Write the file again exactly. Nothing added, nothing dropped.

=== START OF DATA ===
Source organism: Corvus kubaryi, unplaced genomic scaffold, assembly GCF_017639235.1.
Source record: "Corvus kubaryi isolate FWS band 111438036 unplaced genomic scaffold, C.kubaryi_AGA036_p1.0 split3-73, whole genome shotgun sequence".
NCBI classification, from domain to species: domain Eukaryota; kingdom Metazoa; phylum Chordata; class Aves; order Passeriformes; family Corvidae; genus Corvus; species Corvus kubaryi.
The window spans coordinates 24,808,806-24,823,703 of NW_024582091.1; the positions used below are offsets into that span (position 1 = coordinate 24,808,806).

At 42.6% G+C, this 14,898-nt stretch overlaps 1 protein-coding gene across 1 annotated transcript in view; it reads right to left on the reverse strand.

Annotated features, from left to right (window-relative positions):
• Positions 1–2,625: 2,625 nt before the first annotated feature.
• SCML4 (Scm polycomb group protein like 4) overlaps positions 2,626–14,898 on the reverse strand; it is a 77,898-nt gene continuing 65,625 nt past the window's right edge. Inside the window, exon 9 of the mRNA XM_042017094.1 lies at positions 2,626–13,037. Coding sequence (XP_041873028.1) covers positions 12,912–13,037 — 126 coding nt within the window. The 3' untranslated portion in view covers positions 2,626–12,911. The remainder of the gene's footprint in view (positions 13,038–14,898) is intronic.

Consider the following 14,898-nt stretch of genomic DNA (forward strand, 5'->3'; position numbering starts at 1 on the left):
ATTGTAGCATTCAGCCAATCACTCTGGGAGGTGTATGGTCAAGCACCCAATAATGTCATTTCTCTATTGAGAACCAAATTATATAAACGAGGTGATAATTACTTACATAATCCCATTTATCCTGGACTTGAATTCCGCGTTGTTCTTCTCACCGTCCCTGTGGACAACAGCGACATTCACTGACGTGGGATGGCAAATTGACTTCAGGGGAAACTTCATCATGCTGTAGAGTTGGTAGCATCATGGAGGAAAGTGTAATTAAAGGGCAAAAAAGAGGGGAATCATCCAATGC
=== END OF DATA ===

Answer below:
Source organism: Corvus kubaryi, unplaced genomic scaffold, assembly GCF_017639235.1.
Source record: "Corvus kubaryi isolate FWS band 111438036 unplaced genomic scaffold, C.kubaryi_AGA036_p1.0 split3-73, whole genome shotgun sequence".
NCBI classification, from domain to species: domain Eukaryota; kingdom Metazoa; phylum Chordata; class Aves; order Passeriformes; family Corvidae; genus Corvus; species Corvus kubaryi.
The window spans coordinates 24,808,806-24,823,703 of NW_024582091.1; the positions used below are offsets into that span (position 1 = coordinate 24,808,806).

At 42.6% G+C, this 14,898-nt stretch overlaps 1 protein-coding gene across 1 annotated transcript in view; it reads right to left on the reverse strand.

Annotated features, from left to right (window-relative positions):
• Positions 1–2,625: 2,625 nt before the first annotated feature.
• SCML4 (Scm polycomb group protein like 4) overlaps positions 2,626–14,898 on the reverse strand; it is a 77,898-nt gene continuing 65,625 nt past the window's right edge. Inside the window, exon 9 of the mRNA XM_042017094.1 lies at positions 2,626–13,037. Coding sequence (XP_041873028.1) covers positions 12,912–13,037 — 126 coding nt within the window. The 3' untranslated portion in view covers positions 2,626–12,911. The remainder of the gene's footprint in view (positions 13,038–14,898) is intronic.

Consider the following 14,898-nt stretch of genomic DNA (forward strand, 5'->3'; position numbering starts at 1 on the left):
ATTGTAGCATTCAGCCAATCACTCTGGGAGGTGTATGGTCAAGCACCCAATAATGTCATTTCTCTATTGAGAACCAAATTATATAAACGAGGTGATAATTACTTACATAATCCCATTTATCCTGGACTTGAATTCCGCGTTGTTCTTCTCACCGTCCCTGTGGACAACAGCGACATTCACTGACGTGGGATGGCAAATTGACTTCAGGGGAAACTTCATCATGCTGTAGAGTTGGTAGCATCATGGAGGAAAGTGTAATTAAAGGGCAAAAAAGAGGGGAATCATCCAATGC